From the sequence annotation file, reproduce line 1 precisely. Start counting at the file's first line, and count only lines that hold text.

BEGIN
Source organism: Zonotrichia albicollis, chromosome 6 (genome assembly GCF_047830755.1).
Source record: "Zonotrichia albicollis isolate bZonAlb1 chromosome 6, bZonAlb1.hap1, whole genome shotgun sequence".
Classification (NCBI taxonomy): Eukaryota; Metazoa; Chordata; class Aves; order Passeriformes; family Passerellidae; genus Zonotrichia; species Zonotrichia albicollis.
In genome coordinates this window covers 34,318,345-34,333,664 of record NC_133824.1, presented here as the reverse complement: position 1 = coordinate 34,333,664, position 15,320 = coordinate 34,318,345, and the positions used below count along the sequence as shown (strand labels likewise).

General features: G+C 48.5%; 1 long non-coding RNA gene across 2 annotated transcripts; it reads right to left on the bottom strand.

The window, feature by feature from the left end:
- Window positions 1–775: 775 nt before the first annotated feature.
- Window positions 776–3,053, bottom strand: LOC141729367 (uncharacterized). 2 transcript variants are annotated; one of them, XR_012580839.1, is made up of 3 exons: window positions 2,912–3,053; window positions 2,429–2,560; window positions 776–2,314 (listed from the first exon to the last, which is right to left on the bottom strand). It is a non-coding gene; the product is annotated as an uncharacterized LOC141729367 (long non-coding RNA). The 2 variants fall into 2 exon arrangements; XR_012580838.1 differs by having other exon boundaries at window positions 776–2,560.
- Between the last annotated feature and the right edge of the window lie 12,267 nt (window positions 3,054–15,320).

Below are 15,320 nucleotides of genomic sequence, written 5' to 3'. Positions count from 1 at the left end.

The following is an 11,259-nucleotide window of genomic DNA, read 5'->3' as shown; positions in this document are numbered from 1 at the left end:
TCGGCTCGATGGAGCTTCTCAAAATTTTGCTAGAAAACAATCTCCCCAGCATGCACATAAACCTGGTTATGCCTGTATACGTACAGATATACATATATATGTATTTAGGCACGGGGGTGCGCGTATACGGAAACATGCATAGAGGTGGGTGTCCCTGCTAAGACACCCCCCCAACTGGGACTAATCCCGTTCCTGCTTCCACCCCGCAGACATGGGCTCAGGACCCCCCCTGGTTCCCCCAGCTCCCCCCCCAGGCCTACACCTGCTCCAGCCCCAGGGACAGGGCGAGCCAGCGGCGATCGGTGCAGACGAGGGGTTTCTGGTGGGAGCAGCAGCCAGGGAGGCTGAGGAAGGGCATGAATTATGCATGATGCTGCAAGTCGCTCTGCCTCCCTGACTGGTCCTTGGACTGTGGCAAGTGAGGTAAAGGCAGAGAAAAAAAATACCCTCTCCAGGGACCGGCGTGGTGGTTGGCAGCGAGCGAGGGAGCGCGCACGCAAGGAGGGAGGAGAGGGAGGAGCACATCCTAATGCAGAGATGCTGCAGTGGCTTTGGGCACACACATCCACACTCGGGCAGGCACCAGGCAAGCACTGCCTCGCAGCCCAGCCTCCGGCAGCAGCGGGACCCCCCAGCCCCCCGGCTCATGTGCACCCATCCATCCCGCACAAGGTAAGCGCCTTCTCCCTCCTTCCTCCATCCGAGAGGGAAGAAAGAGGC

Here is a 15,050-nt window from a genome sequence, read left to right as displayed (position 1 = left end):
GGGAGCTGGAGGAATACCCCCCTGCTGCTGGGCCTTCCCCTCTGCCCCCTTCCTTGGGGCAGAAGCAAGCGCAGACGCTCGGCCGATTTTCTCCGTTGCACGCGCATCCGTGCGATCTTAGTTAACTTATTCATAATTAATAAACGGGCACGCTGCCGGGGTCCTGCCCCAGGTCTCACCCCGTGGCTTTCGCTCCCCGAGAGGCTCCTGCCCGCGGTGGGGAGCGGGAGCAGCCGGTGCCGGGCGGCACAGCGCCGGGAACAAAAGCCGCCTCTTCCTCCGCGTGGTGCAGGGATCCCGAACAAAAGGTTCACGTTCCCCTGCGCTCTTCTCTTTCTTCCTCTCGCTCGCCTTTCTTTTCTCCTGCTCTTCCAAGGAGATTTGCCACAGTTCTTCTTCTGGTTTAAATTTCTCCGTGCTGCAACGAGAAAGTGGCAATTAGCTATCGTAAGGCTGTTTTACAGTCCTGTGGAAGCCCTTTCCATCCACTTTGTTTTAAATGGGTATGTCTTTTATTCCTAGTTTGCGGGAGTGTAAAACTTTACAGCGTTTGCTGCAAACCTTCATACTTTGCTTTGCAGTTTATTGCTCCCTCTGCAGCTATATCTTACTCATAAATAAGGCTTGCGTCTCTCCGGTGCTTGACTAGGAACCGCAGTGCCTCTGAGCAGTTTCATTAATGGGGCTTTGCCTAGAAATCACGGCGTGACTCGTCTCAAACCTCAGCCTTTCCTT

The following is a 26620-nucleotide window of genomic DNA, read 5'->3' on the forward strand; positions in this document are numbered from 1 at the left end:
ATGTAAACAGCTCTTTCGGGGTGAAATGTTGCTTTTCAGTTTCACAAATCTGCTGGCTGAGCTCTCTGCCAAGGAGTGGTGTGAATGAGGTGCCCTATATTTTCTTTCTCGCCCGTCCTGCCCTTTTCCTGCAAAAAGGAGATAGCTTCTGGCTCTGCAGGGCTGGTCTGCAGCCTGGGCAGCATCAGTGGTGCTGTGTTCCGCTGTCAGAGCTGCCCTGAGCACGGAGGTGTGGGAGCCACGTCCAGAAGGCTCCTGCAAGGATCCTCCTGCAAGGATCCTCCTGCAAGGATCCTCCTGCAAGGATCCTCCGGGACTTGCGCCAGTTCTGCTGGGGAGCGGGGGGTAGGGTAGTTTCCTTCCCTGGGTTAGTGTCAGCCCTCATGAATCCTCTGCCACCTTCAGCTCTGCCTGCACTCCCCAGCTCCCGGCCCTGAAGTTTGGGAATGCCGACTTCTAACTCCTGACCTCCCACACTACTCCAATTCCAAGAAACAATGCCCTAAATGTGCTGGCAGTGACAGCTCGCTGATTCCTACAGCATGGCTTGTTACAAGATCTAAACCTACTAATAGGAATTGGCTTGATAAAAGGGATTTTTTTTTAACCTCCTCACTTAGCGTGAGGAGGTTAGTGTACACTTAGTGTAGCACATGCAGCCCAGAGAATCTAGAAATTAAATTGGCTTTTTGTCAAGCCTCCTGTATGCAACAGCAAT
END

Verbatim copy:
Source organism: Zonotrichia albicollis, chromosome 6 (genome assembly GCF_047830755.1).